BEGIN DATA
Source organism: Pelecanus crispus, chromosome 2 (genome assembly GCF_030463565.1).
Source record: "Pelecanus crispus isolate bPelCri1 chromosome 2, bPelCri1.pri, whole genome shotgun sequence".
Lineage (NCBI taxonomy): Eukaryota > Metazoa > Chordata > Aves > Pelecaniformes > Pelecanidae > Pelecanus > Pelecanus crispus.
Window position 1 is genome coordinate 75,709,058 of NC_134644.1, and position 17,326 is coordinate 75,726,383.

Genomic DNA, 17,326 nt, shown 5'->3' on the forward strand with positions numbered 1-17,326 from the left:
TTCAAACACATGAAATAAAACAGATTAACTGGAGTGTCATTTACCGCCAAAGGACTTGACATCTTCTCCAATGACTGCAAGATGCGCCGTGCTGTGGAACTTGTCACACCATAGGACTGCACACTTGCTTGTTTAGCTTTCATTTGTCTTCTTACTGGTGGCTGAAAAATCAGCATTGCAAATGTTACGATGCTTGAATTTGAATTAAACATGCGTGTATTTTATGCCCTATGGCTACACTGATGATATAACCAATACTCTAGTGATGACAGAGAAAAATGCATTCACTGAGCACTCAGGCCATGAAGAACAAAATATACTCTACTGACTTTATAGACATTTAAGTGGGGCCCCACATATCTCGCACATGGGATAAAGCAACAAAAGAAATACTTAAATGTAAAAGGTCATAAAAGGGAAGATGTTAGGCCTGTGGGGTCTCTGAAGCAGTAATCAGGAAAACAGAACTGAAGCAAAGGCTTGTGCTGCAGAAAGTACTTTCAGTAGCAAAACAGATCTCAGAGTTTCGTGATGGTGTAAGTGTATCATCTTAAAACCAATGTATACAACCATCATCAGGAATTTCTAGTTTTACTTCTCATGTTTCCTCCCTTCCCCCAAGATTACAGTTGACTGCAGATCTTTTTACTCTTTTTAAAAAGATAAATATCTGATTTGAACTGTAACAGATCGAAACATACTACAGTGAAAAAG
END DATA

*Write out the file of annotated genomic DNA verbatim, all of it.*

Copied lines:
Source organism: Pelecanus crispus, chromosome 2 (genome assembly GCF_030463565.1).
Source record: "Pelecanus crispus isolate bPelCri1 chromosome 2, bPelCri1.pri, whole genome shotgun sequence".
Lineage (NCBI taxonomy): Eukaryota > Metazoa > Chordata > Aves > Pelecaniformes > Pelecanidae > Pelecanus > Pelecanus crispus.
Window position 1 is genome coordinate 75,709,058 of NC_134644.1, and position 17,326 is coordinate 75,726,383.

Genomic DNA, 17,326 nt, shown 5'->3' on the forward strand with positions numbered 1-17,326 from the left:
TTCAAACACATGAAATAAAACAGATTAACTGGAGTGTCATTTACCGCCAAAGGACTTGACATCTTCTCCAATGACTGCAAGATGCGCCGTGCTGTGGAACTTGTCACACCATAGGACTGCACACTTGCTTGTTTAGCTTTCATTTGTCTTCTTACTGGTGGCTGAAAAATCAGCATTGCAAATGTTACGATGCTTGAATTTGAATTAAACATGCGTGTATTTTATGCCCTATGGCTACACTGATGATATAACCAATACTCTAGTGATGACAGAGAAAAATGCATTCACTGAGCACTCAGGCCATGAAGAACAAAATATACTCTACTGACTTTATAGACATTTAAGTGGGGCCCCACATATCTCGCACATGGGATAAAGCAACAAAAGAAATACTTAAATGTAAAAGGTCATAAAAGGGAAGATGTTAGGCCTGTGGGGTCTCTGAAGCAGTAATCAGGAAAACAGAACTGAAGCAAAGGCTTGTGCTGCAGAAAGTACTTTCAGTAGCAAAACAGATCTCAGAGTTTCGTGATGGTGTAAGTGTATCATCTTAAAACCAATGTATACAACCATCATCAGGAATTTCTAGTTTTACTTCTCATGTTTCCTCCCTTCCCCCAAGATTACAGTTGACTGCAGATCTTTTTACTCTTTTTAAAAAGATAAATATCTGATTTGAACTGTAACAGATCGAAACATACTACAGTGAAAAAG